As Amazon’s “Prime Day” event continues until midnight of July 17th, thousands upon thousands of Amazon workers are still setting up well-organized protests to speak out against inhospitable work conditions being pushed by their employers.
On Monday, July 16th, over 1,800 Amazon workers set out on strike in Spain, along with thousands more across Germany, according to the Washington Post.
The following is an excerpt from a statement issued by the strikers. You can read the full statement for yourself, translated into a number of different languages, by visiting the striker’s website here.
“In poland they are using a hard anti-strike law to impose miserable SALARIES. In germany they struggle for a collective AGREEMENT GUARANTEEING the rights of all workers INDEPENDENTLY in their centre contries. In france the very demanding measures to control times and efficiency stay in place. (…) In the rest of the world Amazon is making history, but hardly distributes its millions of profits.”
Amazon has responded to at least a few of the claims levied against them. In an article by BBC news addressing the protest, Amazon refuted that workers were being paid fairly, with wages starting at £10.81 for those who have worked with the company for at least two years.
However, worldwide news and worker claims have not been kind on them. Another recent event was the second death of a worker in an Amazon warehouse in Indiana. According to an article on Recode, the death could lead to an investigation of company warehouse policies and practices, and Amazon could face up to $28,000 legal damages from the death, though this amount of money is pocket change to a company of its size. The other recent death was a 28-year-old factory worker named Devan Shoemaker, who was crushed by a truck near the loading docks of an Amazon facility in Carlisle, PE.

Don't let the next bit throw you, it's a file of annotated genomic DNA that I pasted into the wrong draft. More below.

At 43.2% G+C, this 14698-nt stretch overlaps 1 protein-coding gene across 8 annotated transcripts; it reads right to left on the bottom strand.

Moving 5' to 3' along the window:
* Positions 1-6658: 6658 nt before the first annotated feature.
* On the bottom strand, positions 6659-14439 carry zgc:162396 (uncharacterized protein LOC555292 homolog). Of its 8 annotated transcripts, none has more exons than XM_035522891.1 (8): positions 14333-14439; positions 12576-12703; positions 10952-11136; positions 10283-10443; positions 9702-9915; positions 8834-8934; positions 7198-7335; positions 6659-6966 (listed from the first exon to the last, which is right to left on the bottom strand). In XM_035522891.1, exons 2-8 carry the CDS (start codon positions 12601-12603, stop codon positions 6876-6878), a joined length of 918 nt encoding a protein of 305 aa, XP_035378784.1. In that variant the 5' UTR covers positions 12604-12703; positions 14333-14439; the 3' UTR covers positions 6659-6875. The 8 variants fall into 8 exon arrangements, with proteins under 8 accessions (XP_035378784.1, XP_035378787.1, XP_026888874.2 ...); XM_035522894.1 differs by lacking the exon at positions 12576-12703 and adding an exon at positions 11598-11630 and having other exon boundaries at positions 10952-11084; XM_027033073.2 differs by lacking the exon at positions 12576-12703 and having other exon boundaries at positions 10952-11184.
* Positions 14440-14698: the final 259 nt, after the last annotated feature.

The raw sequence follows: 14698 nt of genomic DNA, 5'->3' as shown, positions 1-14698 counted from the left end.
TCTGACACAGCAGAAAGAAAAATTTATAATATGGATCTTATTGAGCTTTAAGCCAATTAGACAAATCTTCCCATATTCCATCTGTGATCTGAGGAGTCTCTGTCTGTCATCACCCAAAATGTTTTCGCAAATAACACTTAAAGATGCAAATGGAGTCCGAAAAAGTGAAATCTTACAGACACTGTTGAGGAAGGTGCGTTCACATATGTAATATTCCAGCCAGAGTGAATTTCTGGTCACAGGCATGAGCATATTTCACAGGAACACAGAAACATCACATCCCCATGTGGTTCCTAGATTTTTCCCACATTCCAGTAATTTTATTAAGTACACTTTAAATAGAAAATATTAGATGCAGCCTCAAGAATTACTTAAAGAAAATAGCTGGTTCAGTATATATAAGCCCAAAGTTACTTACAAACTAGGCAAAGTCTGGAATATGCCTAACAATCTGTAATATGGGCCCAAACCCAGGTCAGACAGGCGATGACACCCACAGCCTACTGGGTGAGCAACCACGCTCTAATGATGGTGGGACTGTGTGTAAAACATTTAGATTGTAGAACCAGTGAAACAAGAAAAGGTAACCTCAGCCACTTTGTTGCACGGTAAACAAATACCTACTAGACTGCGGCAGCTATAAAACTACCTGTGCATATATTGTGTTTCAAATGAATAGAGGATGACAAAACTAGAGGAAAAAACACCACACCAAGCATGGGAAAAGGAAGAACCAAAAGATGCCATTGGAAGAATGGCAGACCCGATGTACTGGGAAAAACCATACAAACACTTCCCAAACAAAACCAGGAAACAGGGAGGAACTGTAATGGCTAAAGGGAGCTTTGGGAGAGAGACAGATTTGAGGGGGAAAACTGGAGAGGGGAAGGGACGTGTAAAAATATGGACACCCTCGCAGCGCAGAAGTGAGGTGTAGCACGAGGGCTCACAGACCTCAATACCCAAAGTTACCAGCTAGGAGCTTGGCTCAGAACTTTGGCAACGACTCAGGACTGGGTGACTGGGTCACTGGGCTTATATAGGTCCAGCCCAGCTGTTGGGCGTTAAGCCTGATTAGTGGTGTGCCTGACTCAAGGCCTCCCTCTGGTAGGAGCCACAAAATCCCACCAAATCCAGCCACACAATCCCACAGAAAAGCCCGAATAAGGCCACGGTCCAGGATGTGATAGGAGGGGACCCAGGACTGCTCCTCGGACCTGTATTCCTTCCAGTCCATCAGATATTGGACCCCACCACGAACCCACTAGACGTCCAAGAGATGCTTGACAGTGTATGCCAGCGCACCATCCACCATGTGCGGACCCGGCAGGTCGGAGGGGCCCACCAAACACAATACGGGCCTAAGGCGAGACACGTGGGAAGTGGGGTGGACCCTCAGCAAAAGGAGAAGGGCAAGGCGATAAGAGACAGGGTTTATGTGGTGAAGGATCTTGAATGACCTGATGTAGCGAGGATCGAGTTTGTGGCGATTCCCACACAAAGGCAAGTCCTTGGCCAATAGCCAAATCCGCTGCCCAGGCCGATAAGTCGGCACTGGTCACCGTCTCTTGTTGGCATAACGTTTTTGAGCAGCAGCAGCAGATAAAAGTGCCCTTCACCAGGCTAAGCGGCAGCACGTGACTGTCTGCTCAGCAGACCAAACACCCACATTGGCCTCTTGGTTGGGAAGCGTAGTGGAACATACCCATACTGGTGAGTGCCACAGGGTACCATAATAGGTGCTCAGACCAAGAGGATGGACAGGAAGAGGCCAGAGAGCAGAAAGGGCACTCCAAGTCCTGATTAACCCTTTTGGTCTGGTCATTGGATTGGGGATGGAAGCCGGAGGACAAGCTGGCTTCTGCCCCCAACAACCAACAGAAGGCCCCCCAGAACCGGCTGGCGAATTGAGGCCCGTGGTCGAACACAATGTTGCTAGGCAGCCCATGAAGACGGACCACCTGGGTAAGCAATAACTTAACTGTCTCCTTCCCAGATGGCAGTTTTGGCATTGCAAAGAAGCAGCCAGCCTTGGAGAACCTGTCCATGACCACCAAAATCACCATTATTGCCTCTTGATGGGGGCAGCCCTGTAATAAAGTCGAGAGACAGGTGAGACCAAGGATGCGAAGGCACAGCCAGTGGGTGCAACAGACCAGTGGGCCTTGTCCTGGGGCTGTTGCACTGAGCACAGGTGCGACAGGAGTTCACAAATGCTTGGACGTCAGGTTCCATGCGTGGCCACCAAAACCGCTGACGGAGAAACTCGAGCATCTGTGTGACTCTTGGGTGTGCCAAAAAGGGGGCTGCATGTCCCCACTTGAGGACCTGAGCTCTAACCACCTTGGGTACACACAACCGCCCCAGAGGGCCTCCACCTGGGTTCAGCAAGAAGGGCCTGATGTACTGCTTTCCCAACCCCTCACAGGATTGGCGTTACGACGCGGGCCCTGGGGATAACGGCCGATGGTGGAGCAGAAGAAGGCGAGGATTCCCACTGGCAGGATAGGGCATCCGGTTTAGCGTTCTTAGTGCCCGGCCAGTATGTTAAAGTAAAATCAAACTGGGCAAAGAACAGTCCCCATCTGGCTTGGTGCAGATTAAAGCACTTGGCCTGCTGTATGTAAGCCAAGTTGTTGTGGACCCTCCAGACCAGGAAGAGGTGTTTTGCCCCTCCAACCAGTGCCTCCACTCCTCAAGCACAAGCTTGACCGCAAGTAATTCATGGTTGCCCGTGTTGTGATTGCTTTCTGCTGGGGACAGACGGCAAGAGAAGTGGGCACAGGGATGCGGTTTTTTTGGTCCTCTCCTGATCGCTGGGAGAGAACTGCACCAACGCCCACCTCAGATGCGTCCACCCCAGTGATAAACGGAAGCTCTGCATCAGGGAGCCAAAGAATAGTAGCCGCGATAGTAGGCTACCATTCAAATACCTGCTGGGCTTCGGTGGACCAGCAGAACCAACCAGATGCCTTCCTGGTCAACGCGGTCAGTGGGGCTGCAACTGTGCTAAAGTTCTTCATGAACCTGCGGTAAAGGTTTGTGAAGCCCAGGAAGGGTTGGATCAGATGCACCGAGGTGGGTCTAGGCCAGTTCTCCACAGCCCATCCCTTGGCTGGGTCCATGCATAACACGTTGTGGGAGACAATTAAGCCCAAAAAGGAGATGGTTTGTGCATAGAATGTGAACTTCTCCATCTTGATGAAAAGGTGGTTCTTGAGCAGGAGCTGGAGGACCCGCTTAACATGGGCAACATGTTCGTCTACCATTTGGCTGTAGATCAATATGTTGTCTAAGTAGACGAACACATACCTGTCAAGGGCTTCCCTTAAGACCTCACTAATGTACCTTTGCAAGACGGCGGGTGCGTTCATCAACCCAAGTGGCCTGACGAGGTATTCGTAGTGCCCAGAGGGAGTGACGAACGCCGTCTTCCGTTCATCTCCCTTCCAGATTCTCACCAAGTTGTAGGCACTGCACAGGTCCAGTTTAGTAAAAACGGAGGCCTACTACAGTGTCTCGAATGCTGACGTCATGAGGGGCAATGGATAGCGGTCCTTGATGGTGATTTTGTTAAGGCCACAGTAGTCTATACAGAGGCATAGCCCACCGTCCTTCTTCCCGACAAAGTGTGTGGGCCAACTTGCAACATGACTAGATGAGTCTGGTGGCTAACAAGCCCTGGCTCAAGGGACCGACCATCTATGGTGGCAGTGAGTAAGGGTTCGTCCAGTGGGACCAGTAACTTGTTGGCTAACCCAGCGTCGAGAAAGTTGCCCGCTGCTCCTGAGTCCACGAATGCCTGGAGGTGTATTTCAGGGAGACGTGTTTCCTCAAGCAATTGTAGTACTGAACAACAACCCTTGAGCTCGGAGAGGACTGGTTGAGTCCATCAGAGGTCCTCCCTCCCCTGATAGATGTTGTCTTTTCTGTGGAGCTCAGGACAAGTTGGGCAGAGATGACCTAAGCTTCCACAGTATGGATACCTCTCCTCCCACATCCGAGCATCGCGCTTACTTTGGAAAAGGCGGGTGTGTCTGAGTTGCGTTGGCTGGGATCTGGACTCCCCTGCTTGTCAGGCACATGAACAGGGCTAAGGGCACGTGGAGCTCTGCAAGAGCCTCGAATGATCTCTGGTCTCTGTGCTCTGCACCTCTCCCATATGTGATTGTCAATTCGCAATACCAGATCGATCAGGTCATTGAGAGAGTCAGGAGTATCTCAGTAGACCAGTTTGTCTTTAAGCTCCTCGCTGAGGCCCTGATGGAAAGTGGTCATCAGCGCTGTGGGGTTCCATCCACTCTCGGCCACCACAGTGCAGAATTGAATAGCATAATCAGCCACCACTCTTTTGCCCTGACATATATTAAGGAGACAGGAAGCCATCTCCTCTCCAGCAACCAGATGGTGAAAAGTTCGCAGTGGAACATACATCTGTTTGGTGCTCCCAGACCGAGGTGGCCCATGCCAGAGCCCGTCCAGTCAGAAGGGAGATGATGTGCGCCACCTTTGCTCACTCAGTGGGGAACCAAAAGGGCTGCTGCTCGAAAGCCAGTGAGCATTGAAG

Amazon’s questionable practices as a business are numerous. Although Amazon higher-ups claim that the statements made by those workers on strike are not accurate portrayals of life in the Amazon warehouses, Amazon’s track record when it comes to healthy business practices isn’t doing the company any justice either. For instance, according to a well-evidenced article on Politifact, the company managed to get away with paying zero taxes in 2017.
But despite all that the strikers have done, and all the bad press these events have been generating, it is not likely that any of these events are having significant impacts on Amazon’s higher-ups. Many individuals have not even heard of Amazon’s many slip-ups or its continual efforts to put its own bottom line above the safety and happiness of its lower employees.
Also not helping the company’s image is Amazon’s CEO, Jeff Bezos, who is now the wealthiest man in the world and holds a net-value of over 150 billion dollars. According to a section on the CEO by an article on tom’s guide, who had said that sending rich people to space for $300,000 is the “only way” for him to possibly be able to spend all the wealth he’s gained.
Will this strike ever see any kind of results? Will Amazon ever acknowledge the efforts made by the strikers and arrange any kind of deal to ease up on their requirements for factory workers? Your guess is as good as ours, but they’ve got a long way to go.
And although it might be simple enough to be immersed in the convenience of Amazon’s “One-Click Buy” button, just remember that thousands upon thousands of factory workers are laboring away behind every click.
If you’d like to read more about this issue, check out the protester website “Amazon En Lucha” (Using a Spanish translator if needed) for some accounts of scorned workers, or an excellently-written article by Motherboard titled “The Motherboard Guide to Amazon Prime Day’s Best Deals,” a deceptive title that leaves readers unprepared for the body of the piece.
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